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Model of Depression and Motivation


think again losers
Local time
Today 4:42 PM
Mar 17, 2011
I just had a massive Ni moment (even though it's a shadow). I'm not sure if the literature already contains such a model, as it's not an area I have spent much time studying. I do have depression, and the aspect that I find most difficult to deal with is the lack of motivation. This is the first iteration, which I spewed out in a word document as soon as I got home.

Depression is associated with decreased motivation and disorganisation.
Depression is a tax.


Depression is a flat[?] and global adjustment to all subjective perceptions. It modifies all perceptions to cause the subject to derive less pleasure from any given scenario.

If everything is enjoyed less, this makes rewards less rewarding and punishments more severe. This would cause the individual to be more motivated to avoid punishment than he would be to seek reward (even more so than the average person, as this is already a trend).

Rational behaviour constitutes performing the action that gives the greatest positive outcomes when compared to negative outcomes.

[Rational Behaviour] = Greatest [Utility]

[Utility] = [Positive outcome] – [Negative Outcome]

If all outcomes have a negative modifier, then both negative and positive outcomes of any given event are lower. This means that the ratio of positive to negative is skewed towards the negative twice. Productivity required for outcome is worse, and the reward is less. This means that the number of viable behaviours (viable being defined as any action in which the positive outcome outweighs the negative) is reduced.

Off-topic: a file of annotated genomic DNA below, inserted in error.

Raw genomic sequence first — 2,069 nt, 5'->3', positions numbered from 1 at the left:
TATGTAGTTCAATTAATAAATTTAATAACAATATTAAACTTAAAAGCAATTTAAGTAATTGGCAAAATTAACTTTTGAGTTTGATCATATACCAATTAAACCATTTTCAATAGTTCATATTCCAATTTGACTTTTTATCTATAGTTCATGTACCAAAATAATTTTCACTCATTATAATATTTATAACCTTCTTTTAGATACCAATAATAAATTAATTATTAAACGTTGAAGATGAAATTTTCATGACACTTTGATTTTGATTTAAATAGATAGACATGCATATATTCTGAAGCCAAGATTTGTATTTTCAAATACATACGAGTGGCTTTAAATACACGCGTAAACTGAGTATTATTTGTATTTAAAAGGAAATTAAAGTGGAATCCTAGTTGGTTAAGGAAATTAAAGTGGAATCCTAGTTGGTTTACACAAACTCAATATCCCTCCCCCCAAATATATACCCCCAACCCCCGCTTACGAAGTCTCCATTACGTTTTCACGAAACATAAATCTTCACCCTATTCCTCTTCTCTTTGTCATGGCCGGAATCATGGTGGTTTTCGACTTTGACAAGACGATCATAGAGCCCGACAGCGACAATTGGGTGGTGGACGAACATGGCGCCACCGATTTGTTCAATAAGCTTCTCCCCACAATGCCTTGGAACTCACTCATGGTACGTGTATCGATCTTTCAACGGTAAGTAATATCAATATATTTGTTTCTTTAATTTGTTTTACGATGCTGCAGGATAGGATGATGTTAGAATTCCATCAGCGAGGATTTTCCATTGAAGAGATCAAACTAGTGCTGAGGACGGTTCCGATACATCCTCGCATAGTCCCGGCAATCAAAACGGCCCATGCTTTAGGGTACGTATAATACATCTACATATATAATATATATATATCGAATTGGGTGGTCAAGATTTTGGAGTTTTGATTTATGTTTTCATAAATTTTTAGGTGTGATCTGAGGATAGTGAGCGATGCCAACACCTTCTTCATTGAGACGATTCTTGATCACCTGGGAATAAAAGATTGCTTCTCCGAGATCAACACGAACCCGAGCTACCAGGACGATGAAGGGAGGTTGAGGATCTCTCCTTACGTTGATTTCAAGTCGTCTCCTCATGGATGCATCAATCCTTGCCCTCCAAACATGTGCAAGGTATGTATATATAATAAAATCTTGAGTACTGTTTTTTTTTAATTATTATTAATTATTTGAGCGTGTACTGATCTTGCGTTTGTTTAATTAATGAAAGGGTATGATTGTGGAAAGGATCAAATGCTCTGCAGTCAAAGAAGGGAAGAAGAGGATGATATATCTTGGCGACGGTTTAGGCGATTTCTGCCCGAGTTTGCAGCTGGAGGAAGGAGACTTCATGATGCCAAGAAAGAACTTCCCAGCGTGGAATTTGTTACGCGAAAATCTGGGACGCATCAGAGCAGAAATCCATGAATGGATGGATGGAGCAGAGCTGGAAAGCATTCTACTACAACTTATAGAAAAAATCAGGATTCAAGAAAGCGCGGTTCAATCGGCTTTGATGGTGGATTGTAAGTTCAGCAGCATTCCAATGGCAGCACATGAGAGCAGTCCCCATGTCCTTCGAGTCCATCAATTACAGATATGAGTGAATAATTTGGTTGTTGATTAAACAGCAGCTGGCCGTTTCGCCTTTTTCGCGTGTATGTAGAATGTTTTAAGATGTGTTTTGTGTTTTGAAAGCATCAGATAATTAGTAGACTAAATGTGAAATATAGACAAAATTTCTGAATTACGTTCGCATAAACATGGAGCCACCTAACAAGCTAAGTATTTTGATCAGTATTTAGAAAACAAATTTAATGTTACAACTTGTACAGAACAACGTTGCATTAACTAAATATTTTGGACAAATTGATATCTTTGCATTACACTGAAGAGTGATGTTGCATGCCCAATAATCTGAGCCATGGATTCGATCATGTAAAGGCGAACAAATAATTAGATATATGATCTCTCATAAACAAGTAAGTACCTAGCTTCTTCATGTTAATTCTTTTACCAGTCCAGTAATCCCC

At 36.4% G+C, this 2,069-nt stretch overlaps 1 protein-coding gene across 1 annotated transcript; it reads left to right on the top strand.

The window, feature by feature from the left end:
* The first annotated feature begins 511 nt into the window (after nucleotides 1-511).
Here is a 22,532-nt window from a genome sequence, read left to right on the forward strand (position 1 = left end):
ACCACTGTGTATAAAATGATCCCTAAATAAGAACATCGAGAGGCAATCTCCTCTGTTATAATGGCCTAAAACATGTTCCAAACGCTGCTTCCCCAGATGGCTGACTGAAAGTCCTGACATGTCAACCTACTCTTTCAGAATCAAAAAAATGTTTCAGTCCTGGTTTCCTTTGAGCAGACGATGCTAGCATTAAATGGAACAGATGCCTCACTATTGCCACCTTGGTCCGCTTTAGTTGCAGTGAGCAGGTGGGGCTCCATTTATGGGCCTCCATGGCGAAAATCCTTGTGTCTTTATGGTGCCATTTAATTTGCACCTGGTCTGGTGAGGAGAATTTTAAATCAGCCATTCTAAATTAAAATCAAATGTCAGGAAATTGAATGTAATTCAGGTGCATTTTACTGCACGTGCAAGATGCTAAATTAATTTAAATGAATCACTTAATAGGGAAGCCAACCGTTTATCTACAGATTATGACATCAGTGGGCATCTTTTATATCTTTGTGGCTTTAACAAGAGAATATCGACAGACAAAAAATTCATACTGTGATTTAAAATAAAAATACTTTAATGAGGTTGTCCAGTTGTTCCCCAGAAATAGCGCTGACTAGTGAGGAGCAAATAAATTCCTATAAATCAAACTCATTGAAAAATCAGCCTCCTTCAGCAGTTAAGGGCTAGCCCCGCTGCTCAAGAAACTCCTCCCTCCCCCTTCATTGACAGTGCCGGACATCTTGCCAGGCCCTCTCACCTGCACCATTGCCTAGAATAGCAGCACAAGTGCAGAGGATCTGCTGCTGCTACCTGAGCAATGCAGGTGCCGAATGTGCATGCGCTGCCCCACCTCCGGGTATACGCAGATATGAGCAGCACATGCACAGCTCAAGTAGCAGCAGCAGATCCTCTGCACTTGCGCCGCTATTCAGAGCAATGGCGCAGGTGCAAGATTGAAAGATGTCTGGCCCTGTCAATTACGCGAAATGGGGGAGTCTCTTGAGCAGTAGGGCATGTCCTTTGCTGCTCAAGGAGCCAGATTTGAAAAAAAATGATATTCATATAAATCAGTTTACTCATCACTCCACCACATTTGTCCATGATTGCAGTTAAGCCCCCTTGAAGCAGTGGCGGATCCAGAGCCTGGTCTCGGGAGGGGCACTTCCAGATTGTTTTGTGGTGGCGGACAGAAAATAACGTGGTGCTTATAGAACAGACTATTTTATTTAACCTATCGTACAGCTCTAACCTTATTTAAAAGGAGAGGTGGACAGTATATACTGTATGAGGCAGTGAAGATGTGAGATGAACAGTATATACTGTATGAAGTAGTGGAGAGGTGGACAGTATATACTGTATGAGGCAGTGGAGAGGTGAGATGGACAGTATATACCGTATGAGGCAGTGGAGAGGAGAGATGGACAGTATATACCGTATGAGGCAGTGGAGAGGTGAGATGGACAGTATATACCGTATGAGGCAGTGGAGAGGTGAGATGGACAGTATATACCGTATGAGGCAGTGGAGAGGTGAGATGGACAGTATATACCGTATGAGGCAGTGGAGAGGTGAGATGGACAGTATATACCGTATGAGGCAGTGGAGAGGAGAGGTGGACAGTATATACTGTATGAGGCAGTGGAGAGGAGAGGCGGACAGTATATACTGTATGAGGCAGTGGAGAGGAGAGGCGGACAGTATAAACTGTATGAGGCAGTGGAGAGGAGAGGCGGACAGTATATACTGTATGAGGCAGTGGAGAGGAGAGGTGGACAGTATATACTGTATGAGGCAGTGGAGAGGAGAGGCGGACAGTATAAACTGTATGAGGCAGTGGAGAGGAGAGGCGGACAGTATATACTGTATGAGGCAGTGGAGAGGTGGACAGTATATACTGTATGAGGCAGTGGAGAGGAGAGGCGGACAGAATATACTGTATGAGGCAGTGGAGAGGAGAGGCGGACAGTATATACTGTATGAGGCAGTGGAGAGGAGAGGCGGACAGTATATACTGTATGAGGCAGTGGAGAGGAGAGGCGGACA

How does this lead to inactivity?

Any behaviour that requires the individual to temporarily forgo pleasure, walking to the shop say, requires the individual to pay the depression tax twice.

So why are depressed people so disorganised?

Any amount of planning also attracts the depression tax. For a depressed individual to plan out and execute an investment behaviour, they must first pay the tax for planning, then pay the tax for producing, and then pay the tax on positive outcomes. This means that quite often, it is more efficient for the depressed individual to leave the future unplanned, and not work towards any positive goals. The optimal point of tradeoff is to leave things just unplanned enough to avoid all punishment, but to never work towards any but the most enticing rewards.

Risk assessment

If all outcomes are taxed, then risk/reward assessments are painstakingly negative. In contrast with the ‘nothing to lose’ attitude that a depressed person might exhibit, this model would predict less risk taking behaviour from depressed persons. This is a difficult area of contention, as nihilism is more prevalent among depressed individuals.


This is perhaps why I am so predisposed to thinking and analysis. A thought that is proven correct is a small reward, but a thought that is proven wrong is an opportunity to grow. There is no risk-taking involved in thinking.
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